Many of us have heard that a couple of days ago, director John Singleton passed away. He had traveled to Costa Rica, and upon returning, felt pain in his leg. Soon thereafter, he had a stroke, which led to a coma. Unfortunately, the family took him off life support on Monday.
John Singleton directed numerous classic movies, depicting black culture in a way that had not been seen before on the big screen.
According to his family, “Singleton quietly struggled with hypertension. More than 40% of African American men and women have high blood pressure, which also develops earlier in life and is usually more severe. His family wants to share the message with all to please recognize the symptoms by going to Heart.org.”
I say this as genuinely as possible… please take care of yourself and your health and don’t wait until something happens before you make your health a priority.
Hypertension is called the silent killer because it increases the risk of heart disease and stroke, often without any signs or symptoms.
Strokes are one of the leading causes of death in America, which is what ultimately led to John Singleton’s death.
Most times, there are no signs are symptoms of high blood pressure, but you may sometimes have headaches, shortness of breath, or nosebleeds. Symptoms don’t normally occur until it becomes life-threatening.
This is why it’s important to regularly check your blood pressure. You can have it checked at your annual doctor’s exam or check it at a neighborhood pharmacy like CVS or Walgreens.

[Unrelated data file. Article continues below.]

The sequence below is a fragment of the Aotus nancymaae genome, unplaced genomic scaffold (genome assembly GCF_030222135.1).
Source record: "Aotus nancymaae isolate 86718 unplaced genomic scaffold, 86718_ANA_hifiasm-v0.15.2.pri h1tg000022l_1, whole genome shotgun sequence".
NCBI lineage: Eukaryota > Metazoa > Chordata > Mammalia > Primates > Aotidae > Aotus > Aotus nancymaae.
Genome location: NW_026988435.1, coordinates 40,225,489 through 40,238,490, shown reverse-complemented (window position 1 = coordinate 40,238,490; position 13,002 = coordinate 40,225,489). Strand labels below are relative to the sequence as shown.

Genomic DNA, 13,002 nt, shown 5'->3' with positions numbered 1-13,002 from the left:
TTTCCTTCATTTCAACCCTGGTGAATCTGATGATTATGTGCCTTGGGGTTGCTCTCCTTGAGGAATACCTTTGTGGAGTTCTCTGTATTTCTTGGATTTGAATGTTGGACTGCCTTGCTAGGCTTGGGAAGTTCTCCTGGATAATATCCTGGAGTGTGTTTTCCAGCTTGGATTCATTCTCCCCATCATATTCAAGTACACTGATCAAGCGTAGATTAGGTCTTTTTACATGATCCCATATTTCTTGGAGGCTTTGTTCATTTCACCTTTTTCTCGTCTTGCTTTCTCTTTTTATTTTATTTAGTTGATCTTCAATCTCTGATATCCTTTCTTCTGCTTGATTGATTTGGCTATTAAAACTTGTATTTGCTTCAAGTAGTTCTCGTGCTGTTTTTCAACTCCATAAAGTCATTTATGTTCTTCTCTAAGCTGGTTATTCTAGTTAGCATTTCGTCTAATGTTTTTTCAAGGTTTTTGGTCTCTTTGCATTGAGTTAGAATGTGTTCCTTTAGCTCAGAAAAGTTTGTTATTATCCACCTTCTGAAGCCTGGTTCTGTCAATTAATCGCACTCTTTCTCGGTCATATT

Many people avoid going to the doctor until something is wrong instead of going annually more for preventative care. Going to an annual appointment helps to pinpoint potential issues before they become a bigger problem.
So, I say this firmly…. GO TO THE DOCTOR. Your annual exam is covered thru your insurance, and it is a necessity to go yearly to track your health over time.
Some of the risk factors for high blood pressure include:
*Age- higher risk as we age
*Race- African-Americans are at higher risk
*Overweight or obese
*Low Activity Level
*Eating too much sodium
*Eating too little potassium
*Heavy alcohol drinking
*Certain chronic conditions
If left uncontrolled, high blood pressure can lead to heart attacks, stroke, aneurysm, kidney malfunction, vision loss, reduced cognitive function, and dementia, among others.
It’s important to reduce your risk factors and to adopt healthy behaviors to help prevent this condition. These behaviors include increasing fruit and vegetable intake, maintaining a healthy weight, increasing physical activity, decreasing sodium intake, limiting alcohol, and managing stress.
High blood pressure. Mayo Clinic website. May 12, 2018. https://www.mayoclinic.org/diseases-conditions/high-blood-pressure/diagnosis-treatment/drc-20373417